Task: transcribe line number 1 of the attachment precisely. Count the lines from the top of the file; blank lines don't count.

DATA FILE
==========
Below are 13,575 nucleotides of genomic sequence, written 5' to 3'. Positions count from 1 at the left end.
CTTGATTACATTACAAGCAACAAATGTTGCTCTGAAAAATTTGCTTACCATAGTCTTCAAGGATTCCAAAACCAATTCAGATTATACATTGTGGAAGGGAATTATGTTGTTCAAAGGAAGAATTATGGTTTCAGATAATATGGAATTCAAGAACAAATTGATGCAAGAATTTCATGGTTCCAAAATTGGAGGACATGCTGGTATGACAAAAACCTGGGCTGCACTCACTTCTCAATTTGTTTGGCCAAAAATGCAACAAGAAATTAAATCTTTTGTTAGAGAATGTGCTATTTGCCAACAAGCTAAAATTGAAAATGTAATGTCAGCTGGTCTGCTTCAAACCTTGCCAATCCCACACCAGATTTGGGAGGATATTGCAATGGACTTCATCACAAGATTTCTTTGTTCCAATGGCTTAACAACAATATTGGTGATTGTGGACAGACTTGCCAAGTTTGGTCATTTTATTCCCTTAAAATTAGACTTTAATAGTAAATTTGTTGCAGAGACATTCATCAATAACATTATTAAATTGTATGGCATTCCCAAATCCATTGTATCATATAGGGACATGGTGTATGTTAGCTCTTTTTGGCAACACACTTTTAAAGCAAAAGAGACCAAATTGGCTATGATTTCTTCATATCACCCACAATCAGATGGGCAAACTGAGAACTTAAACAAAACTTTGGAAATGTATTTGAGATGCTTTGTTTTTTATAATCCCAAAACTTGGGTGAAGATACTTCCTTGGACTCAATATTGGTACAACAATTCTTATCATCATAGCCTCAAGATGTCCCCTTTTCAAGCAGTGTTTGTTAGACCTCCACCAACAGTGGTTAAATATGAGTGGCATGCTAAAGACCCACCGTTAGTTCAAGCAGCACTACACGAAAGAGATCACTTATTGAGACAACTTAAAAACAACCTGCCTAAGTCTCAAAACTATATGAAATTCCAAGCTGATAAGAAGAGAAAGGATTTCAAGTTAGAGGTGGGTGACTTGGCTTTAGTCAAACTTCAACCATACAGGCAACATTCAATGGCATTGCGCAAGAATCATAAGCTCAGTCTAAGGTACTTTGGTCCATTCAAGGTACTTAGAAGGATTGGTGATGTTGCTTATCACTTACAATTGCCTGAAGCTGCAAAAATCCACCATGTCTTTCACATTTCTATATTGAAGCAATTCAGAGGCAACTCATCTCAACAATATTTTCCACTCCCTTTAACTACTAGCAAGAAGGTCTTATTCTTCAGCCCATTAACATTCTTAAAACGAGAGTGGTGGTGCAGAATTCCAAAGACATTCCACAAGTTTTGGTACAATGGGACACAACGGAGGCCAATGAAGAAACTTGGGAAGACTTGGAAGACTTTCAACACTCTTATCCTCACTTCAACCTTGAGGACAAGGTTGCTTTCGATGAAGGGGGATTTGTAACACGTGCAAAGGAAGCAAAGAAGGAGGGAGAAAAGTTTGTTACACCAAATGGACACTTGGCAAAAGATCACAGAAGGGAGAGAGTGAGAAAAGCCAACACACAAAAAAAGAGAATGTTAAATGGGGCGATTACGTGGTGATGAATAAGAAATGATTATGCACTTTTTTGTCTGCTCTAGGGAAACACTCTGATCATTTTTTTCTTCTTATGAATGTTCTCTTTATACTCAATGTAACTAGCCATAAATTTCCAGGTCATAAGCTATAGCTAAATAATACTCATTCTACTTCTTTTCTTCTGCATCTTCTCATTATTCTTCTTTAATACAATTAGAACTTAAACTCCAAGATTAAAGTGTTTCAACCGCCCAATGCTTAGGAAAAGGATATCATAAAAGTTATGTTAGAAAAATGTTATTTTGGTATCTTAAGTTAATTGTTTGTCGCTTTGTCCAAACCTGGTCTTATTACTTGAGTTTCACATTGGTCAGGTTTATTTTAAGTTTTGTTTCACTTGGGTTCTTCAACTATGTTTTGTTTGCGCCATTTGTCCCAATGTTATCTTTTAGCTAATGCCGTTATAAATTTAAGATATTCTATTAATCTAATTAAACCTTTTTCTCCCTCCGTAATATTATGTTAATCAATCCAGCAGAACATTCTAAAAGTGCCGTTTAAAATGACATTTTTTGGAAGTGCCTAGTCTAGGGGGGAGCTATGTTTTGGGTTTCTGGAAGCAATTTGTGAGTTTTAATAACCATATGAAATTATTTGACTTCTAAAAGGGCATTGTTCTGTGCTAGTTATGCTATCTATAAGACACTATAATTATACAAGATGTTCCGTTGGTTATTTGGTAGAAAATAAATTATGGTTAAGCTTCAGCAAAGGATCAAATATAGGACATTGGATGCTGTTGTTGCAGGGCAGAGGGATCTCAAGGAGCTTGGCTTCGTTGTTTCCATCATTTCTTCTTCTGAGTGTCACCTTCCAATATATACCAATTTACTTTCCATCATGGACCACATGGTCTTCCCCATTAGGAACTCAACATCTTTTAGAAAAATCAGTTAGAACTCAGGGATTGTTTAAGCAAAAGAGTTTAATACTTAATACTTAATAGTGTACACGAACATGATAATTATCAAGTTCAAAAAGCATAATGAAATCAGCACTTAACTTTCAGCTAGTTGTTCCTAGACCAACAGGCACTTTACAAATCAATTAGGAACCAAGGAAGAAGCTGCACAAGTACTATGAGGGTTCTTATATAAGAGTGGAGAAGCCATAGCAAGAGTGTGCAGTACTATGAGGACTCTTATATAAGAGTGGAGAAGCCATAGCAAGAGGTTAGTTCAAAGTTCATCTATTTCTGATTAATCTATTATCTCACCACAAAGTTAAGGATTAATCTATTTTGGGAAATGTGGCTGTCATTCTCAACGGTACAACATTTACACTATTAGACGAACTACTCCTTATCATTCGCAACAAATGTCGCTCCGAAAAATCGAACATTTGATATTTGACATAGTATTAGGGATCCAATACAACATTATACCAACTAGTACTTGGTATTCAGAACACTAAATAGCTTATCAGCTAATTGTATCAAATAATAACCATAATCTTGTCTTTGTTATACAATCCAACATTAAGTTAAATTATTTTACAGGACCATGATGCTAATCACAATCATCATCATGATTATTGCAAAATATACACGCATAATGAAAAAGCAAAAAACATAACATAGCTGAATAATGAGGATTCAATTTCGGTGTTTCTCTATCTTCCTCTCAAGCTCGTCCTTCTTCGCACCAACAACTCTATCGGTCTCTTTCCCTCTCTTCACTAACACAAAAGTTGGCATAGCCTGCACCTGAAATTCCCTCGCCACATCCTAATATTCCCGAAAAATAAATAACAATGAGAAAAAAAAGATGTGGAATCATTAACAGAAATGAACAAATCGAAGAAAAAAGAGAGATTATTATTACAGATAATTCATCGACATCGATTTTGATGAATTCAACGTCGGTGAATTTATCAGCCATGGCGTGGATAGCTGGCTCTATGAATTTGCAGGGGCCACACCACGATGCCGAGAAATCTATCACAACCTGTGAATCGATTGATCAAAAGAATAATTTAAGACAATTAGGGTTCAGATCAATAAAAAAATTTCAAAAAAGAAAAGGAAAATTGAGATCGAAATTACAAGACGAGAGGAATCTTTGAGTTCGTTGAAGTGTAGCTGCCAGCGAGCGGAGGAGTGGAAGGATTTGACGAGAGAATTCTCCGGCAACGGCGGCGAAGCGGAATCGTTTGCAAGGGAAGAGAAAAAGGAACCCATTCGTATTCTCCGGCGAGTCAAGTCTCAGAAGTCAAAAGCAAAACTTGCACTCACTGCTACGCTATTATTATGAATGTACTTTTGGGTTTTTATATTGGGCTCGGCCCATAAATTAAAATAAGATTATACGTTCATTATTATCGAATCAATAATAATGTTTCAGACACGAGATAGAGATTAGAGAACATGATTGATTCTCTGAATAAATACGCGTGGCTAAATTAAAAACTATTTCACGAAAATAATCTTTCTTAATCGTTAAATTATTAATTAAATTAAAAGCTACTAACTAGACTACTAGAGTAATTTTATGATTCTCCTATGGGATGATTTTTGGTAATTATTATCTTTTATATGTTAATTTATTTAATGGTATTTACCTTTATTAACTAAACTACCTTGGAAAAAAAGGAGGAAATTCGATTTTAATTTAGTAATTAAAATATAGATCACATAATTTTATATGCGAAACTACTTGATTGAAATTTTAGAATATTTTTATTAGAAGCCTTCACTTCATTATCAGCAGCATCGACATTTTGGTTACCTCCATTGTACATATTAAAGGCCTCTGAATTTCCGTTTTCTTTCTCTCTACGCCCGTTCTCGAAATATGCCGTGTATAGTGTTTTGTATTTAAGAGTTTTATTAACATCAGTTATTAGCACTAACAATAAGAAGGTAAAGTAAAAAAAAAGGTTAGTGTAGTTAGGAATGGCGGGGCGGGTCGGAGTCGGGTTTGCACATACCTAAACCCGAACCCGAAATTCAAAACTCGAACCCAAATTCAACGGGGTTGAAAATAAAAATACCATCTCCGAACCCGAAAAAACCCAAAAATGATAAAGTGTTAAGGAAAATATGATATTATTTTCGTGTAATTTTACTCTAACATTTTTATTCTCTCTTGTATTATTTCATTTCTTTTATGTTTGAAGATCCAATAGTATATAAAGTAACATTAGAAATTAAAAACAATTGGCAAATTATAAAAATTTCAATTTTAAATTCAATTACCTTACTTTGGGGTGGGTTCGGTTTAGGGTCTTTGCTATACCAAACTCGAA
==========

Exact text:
Below are 13,575 nucleotides of genomic sequence, written 5' to 3'. Positions count from 1 at the left end.